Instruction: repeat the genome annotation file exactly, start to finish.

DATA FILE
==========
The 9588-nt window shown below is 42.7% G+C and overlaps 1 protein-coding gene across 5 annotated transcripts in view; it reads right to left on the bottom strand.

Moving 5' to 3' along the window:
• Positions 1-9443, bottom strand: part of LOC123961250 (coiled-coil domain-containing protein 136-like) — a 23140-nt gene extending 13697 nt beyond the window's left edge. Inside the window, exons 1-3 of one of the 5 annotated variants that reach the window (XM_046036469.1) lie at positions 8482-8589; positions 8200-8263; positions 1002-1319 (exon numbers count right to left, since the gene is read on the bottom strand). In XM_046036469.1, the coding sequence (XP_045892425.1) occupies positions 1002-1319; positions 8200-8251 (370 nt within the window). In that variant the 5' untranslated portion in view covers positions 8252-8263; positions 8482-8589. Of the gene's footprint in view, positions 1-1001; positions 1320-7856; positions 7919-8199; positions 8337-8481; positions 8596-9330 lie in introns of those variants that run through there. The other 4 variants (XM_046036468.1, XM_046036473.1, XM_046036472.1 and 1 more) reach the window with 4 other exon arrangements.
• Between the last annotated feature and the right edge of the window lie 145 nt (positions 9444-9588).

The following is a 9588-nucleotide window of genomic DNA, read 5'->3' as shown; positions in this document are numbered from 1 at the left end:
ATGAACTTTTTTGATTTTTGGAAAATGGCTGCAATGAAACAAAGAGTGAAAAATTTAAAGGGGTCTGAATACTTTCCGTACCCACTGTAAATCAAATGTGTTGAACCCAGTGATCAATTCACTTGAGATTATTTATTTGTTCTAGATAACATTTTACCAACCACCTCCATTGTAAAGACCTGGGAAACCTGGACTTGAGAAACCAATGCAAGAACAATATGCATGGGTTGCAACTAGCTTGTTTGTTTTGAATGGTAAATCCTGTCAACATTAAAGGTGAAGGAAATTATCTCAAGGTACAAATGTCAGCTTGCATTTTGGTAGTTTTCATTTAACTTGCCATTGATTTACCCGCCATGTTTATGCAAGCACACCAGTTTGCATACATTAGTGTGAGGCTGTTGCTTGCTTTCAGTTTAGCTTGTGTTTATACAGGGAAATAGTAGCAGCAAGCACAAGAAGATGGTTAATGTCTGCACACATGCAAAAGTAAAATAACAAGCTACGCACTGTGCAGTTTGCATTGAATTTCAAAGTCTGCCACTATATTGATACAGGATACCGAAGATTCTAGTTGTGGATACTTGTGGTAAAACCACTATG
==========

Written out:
The 9588-nt window shown below is 42.7% G+C and overlaps 1 protein-coding gene across 5 annotated transcripts in view; it reads right to left on the bottom strand.

Moving 5' to 3' along the window:
• Positions 1-9443, bottom strand: part of LOC123961250 (coiled-coil domain-containing protein 136-like) — a 23140-nt gene extending 13697 nt beyond the window's left edge. Inside the window, exons 1-3 of one of the 5 annotated variants that reach the window (XM_046036469.1) lie at positions 8482-8589; positions 8200-8263; positions 1002-1319 (exon numbers count right to left, since the gene is read on the bottom strand). In XM_046036469.1, the coding sequence (XP_045892425.1) occupies positions 1002-1319; positions 8200-8251 (370 nt within the window). In that variant the 5' untranslated portion in view covers positions 8252-8263; positions 8482-8589. Of the gene's footprint in view, positions 1-1001; positions 1320-7856; positions 7919-8199; positions 8337-8481; positions 8596-9330 lie in introns of those variants that run through there. The other 4 variants (XM_046036468.1, XM_046036473.1, XM_046036472.1 and 1 more) reach the window with 4 other exon arrangements.
• Between the last annotated feature and the right edge of the window lie 145 nt (positions 9444-9588).

The following is a 9588-nucleotide window of genomic DNA, read 5'->3' as shown; positions in this document are numbered from 1 at the left end:
ATGAACTTTTTTGATTTTTGGAAAATGGCTGCAATGAAACAAAGAGTGAAAAATTTAAAGGGGTCTGAATACTTTCCGTACCCACTGTAAATCAAATGTGTTGAACCCAGTGATCAATTCACTTGAGATTATTTATTTGTTCTAGATAACATTTTACCAACCACCTCCATTGTAAAGACCTGGGAAACCTGGACTTGAGAAACCAATGCAAGAACAATATGCATGGGTTGCAACTAGCTTGTTTGTTTTGAATGGTAAATCCTGTCAACATTAAAGGTGAAGGAAATTATCTCAAGGTACAAATGTCAGCTTGCATTTTGGTAGTTTTCATTTAACTTGCCATTGATTTACCCGCCATGTTTATGCAAGCACACCAGTTTGCATACATTAGTGTGAGGCTGTTGCTTGCTTTCAGTTTAGCTTGTGTTTATACAGGGAAATAGTAGCAGCAAGCACAAGAAGATGGTTAATGTCTGCACACATGCAAAAGTAAAATAACAAGCTACGCACTGTGCAGTTTGCATTGAATTTCAAAGTCTGCCACTATATTGATACAGGATACCGAAGATTCTAGTTGTGGATACTTGTGGTAAAACCACTATG